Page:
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China COVID hard line eats into everything from Teslas to tacos

Stock Markets May 01, 2022 07:46PM ET
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2/2 © Reuters. FILE PHOTO: A worker in a protective suit carries disinfection equipment as he walks near an area under lockdown amid the coronavirus disease (COVID-19) outbreak in Beijing, China April 29, 2022. REUTERS/Carlos Garcia Rawlins 2/2

SHANGHAI (Reuters) - When Tesla (NASDAQ:TSLA)'s Shanghai plant and other auto factories were shut over the last two months by emergency measures to control China’s biggest COVID-19 outbreak, the burning question was how quickly they could restart to meet surging demand.

But with the Shanghai lockdown grinding into its fourth week, and similar measures imposed in dozens of smaller cities, the world’s largest boom market for electric cars has gone bust.

Other companies from luxury goods makers to fast-food restaurants have also offered a first read on the lost sales and shaken confidence of recent weeks, even as Beijing rolls out measures to help COVID-hit industries and stimulate demand.

Joey Wat, CEO of Yum China, which owns KFC and Taco Bell, said in a letter to investors that April sales had been “significantly impacted” by COVID controls. In response, the company simplified its menu, streamlined staffing and promoted bulk orders for locked-down communities, she said.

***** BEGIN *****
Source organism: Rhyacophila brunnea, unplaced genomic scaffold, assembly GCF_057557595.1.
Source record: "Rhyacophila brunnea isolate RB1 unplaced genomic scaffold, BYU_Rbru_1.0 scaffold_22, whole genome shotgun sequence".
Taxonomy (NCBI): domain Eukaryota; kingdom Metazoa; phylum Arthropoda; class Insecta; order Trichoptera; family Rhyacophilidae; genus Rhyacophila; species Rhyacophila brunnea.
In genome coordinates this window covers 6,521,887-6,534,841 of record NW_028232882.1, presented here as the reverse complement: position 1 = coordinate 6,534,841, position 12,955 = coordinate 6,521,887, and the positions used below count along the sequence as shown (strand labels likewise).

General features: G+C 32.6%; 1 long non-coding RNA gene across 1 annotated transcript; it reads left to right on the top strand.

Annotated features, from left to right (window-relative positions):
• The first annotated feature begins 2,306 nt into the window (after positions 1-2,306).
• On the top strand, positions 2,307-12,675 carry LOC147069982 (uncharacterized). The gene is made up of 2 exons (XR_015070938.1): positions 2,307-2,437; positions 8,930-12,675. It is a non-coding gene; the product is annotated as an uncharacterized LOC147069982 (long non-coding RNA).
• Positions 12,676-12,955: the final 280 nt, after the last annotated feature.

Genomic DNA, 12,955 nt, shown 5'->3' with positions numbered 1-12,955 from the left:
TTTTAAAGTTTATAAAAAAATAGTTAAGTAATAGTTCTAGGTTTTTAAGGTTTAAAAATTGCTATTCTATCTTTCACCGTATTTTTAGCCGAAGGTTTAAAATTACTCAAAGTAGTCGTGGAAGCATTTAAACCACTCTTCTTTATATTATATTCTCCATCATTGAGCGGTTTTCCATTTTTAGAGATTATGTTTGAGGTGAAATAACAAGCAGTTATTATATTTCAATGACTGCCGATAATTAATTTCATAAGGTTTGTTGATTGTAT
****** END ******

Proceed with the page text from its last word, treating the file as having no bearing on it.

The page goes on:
The pressing question now is: how and when will Chinese consumers start buying everything from Teslas to tacos again?

In China's once-hot EV market, the recent turmoil is a stark example of a one-two economic punch, first to supply and then to demand, from Beijing’s hard-line implementation of COVID controls across the world’s second-largest economy.

Before Shanghai was locked down in early April to contain a COVID-19 outbreak, sales of electric vehicles had been booming. Tesla’s sales in China had jumped 56% in the first quarter, while sales for EVs from its larger rival in China, BYD, had quintupled. Then came the lockdowns.

Showrooms, stores and malls in Shanghai were shut and its 25 million residents were unable to shop online for much beyond food and daily necessities due to delivery bottlenecks. Analysts at Nomura estimated in mid-April that 45 cities in China, representing 40% of its GDP, were under full or partial lockdowns, with the economy at a growing risk of recession.

The China Passenger Car Association estimated retail deliveries of passenger cars in China were 39% lower in the first three weeks of April from a year earlier.

COVID control measures cut into shipments, car dealers held back from promoting new models, and sales tumbled in China’s richest markets of Shanghai and Guangdong, the association said.

One dealer of a premium German car brand in Jiangsu province, which borders Shanghai, told Reuters sales plunged by one-third to half in April, citing lockdowns and trucking bottlenecks that made it difficult to deliver orders.

He was even more worried about the impact on consumer spending power, he said, declining to give his name as he was not permitted to speak to the media.

"It could be worse than the first wave of COVID in 2020, when the economic recovery was quick and strong. Nowadays there are more uncertainties in the economy, and the stock and property markets are not doing well," he said.

DOWNWARD SPIRAL

“Much will depend on how fast these restrictions can be lifted but the coming weeks may be difficult,” Helen de Tissot, chief financial officer at French spirits maker Pernod Ricard (EPA:PERP), told Reuters on Thursday.